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Steven Wells Hicks is an epicurean essayist and the author of three novels: "The Gleaner", "The Fall of Adam", and "Horizontal Adjustment," all available through amazon.com

Friday, July 23, 2010

New Orleans Dining: Bayona


For well over twenty years, I have been unsuccessfully trying to describe Susan Spicer, the celebrated owner/chef of Bayona in the French Quarter – and that’s precisely how I’ve described her. It’s as futile as trying to describe a chameleon by using only one color.

The problem is, just when I think I have her pegged, she changes and what was once a concise assessment is hopelessly out of date. This has been going on for almost a quarter century, during which I have been regally fed in her restaurants, charmed during our brief howdy-shakes when she makes her rounds, and exasperated when I’ve tried and failed to replicate her signature pepper jelly glazed duck breast in my own kitchen, armed with her recipe but handicapped by my own talent.

Not too long ago, I was looking for something to cook and started thumbing through her superb Crescent City Cooking, a cookbook I thought was never going to come out. In her opening paragraph, she reminisces about a warm spring evening in 1979 when she walked in front of the restaurant on Dauphine Street that would ultimately become Bayona. She was on her way to her first cooking job.

I couldn’t help but wonder if I was sitting in the restaurant that evening. The restaurant was Maison Pierre, where Cajun/French chef Pierre Lacoste was making a big noise putting out classic French food with Louisiana ingredients. I remember the place as being appropriately fussy and French, but not much else beyond it being the first restaurant where I ever saw a $5,000 bottle on the wine list. (I asked the waiter if anyone had ever bought one and he imperiously told me that the house had sold two – to the same table in one evening, to two Texans celebrating a rather substantial oil strike.)

Spicer’s rise through the ranks in kitchens was rapid. In 1986, after a couple of stints in New Orleans and Paris, some extensive traveling and a first executive chef gig at a now defunct restaurant called Savoir Faire, she opened the 40-seat Bistro at Maison de Ville, the French Quarter jewel box of a hotel where Tennessee Williams is said to have drafted the greater part of A Streetcar Named Desire. To a kitchen so small it included only one oven, four burners and a refrigerator in the alley, Spicer brought her seven short years of experience to a city with a centuries old reputation as one of America’s centers of fine cuisine.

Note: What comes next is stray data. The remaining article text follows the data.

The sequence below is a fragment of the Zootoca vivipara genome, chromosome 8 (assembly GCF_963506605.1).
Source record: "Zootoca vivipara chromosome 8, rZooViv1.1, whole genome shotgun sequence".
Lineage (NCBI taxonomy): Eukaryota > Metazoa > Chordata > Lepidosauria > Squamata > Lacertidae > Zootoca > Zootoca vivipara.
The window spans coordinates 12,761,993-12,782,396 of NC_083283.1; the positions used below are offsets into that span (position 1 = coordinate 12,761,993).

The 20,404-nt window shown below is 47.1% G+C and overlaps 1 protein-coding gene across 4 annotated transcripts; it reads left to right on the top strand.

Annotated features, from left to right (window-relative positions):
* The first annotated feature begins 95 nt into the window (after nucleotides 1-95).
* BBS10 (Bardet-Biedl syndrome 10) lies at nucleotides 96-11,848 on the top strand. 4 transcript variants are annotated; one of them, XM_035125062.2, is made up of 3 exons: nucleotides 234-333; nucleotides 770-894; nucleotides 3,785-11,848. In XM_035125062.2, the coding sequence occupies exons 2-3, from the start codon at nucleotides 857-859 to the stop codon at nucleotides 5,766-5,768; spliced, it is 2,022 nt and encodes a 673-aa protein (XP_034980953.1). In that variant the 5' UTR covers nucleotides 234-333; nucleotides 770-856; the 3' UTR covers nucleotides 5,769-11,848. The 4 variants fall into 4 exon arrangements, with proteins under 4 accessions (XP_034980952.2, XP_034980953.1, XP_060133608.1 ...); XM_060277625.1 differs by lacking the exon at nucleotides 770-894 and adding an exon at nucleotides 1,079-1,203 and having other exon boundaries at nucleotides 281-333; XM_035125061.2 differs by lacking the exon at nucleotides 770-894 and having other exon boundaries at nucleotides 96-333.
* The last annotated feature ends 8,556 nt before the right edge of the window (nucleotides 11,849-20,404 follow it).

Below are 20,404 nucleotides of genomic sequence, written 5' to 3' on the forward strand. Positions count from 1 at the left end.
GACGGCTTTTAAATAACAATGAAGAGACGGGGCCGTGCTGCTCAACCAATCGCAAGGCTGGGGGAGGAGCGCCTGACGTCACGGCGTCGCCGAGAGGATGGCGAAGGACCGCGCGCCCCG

From that point forward, it’s been pretty much a Cinderella story for Spicer, minus the cruel stepmother, the glass slipper and the coach that turned into a pumpkin at the stroke of midnight.

The Bistro at Maison de Ville was a success from the beginning, and it was there where Spicer developed such signature dishes as her Cream of Garlic Soup, Grilled Shrimp with Black Bean Cakes and her Seared Duck Breast with Pepper Jelly Glaze. Through the pass-through window opening up to the postage stamp of a kitchen, Chef Spicer could watch people react to the food, which helped her refine current dishes and fine-tune new ones.

It was during her years at Maison De Ville when her original cooking (which she dubbed “New World” cuisine) was wrongly labeled as nouvelle cuisine and she became falsely typecast as a practitioner of nouvelle (which was once described by a comedian as “I just paid $94 for what?”). This was at a time when nouvelle cuisine was the darling of New York culinary/media circles, and almost any type of cooking using an unusual ingredient was hailed as an innovative example.

Despite the runaway success of both the cuisine and Spicer’s reputation, the Bistro at Maison de Ville was owned by the hotel, and entrepreneurial fires were beginning to burn in its headline chef. One of Spicer’s regular customers, Regina Keever offered to back her in a restaurant of her own, and on April Fool’s night of 1990, the building which had once housed Maison Pierre opened its doors as Bayona, which was the name of Dauphine Street when New Orleans was under its original Spanish rule. It had been ten-and-one-half years since Susan Spicer admired the building on the way to her first kitchen job.